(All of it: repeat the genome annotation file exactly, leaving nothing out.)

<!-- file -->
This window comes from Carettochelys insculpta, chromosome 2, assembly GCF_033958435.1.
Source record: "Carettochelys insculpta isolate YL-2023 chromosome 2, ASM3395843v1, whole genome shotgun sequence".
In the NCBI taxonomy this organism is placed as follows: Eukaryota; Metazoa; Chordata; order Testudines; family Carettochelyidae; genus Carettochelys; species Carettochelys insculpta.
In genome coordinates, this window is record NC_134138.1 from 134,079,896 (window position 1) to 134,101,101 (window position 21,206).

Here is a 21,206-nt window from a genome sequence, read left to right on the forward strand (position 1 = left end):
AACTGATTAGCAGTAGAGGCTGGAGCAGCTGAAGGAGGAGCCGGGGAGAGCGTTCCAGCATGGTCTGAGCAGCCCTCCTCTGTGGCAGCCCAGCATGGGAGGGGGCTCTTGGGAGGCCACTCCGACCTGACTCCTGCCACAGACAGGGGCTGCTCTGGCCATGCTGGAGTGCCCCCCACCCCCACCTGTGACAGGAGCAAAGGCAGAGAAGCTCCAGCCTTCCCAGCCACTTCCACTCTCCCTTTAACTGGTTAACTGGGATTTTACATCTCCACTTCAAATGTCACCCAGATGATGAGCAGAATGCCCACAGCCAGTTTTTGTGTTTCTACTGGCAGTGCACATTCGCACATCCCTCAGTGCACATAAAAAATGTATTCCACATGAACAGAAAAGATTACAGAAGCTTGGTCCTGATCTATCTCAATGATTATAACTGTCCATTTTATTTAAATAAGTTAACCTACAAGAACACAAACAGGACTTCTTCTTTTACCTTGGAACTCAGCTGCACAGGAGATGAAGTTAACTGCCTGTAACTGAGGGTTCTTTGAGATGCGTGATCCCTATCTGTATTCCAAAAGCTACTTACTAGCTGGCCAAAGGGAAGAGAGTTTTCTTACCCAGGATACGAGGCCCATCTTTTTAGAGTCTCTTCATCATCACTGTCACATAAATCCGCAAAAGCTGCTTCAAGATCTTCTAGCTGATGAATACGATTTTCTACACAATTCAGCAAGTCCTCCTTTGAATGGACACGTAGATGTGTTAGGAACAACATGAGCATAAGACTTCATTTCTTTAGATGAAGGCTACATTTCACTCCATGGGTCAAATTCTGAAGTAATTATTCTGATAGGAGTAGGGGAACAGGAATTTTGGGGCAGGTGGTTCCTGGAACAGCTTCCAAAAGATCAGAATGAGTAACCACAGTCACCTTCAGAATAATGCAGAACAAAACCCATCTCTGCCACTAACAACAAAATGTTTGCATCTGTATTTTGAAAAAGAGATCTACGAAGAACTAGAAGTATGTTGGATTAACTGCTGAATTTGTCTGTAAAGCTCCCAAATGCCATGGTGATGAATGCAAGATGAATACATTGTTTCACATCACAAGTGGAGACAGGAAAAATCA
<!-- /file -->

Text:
This window comes from Carettochelys insculpta, chromosome 2, assembly GCF_033958435.1.
Source record: "Carettochelys insculpta isolate YL-2023 chromosome 2, ASM3395843v1, whole genome shotgun sequence".
In the NCBI taxonomy this organism is placed as follows: Eukaryota; Metazoa; Chordata; order Testudines; family Carettochelyidae; genus Carettochelys; species Carettochelys insculpta.
In genome coordinates, this window is record NC_134138.1 from 134,079,896 (window position 1) to 134,101,101 (window position 21,206).

Here is a 21,206-nt window from a genome sequence, read left to right on the forward strand (position 1 = left end):
AACTGATTAGCAGTAGAGGCTGGAGCAGCTGAAGGAGGAGCCGGGGAGAGCGTTCCAGCATGGTCTGAGCAGCCCTCCTCTGTGGCAGCCCAGCATGGGAGGGGGCTCTTGGGAGGCCACTCCGACCTGACTCCTGCCACAGACAGGGGCTGCTCTGGCCATGCTGGAGTGCCCCCCACCCCCACCTGTGACAGGAGCAAAGGCAGAGAAGCTCCAGCCTTCCCAGCCACTTCCACTCTCCCTTTAACTGGTTAACTGGGATTTTACATCTCCACTTCAAATGTCACCCAGATGATGAGCAGAATGCCCACAGCCAGTTTTTGTGTTTCTACTGGCAGTGCACATTCGCACATCCCTCAGTGCACATAAAAAATGTATTCCACATGAACAGAAAAGATTACAGAAGCTTGGTCCTGATCTATCTCAATGATTATAACTGTCCATTTTATTTAAATAAGTTAACCTACAAGAACACAAACAGGACTTCTTCTTTTACCTTGGAACTCAGCTGCACAGGAGATGAAGTTAACTGCCTGTAACTGAGGGTTCTTTGAGATGCGTGATCCCTATCTGTATTCCAAAAGCTACTTACTAGCTGGCCAAAGGGAAGAGAGTTTTCTTACCCAGGATACGAGGCCCATCTTTTTAGAGTCTCTTCATCATCACTGTCACATAAATCCGCAAAAGCTGCTTCAAGATCTTCTAGCTGATGAATACGATTTTCTACACAATTCAGCAAGTCCTCCTTTGAATGGACACGTAGATGTGTTAGGAACAACATGAGCATAAGACTTCATTTCTTTAGATGAAGGCTACATTTCACTCCATGGGTCAAATTCTGAAGTAATTATTCTGATAGGAGTAGGGGAACAGGAATTTTGGGGCAGGTGGTTCCTGGAACAGCTTCCAAAAGATCAGAATGAGTAACCACAGTCACCTTCAGAATAATGCAGAACAAAACCCATCTCTGCCACTAACAACAAAATGTTTGCATCTGTATTTTGAAAAAGAGATCTACGAAGAACTAGAAGTATGTTGGATTAACTGCTGAATTTGTCTGTAAAGCTCCCAAATGCCATGGTGATGAATGCAAGATGAATACATTGTTTCACATCACAAGTGGAGACAGGAAAAATCA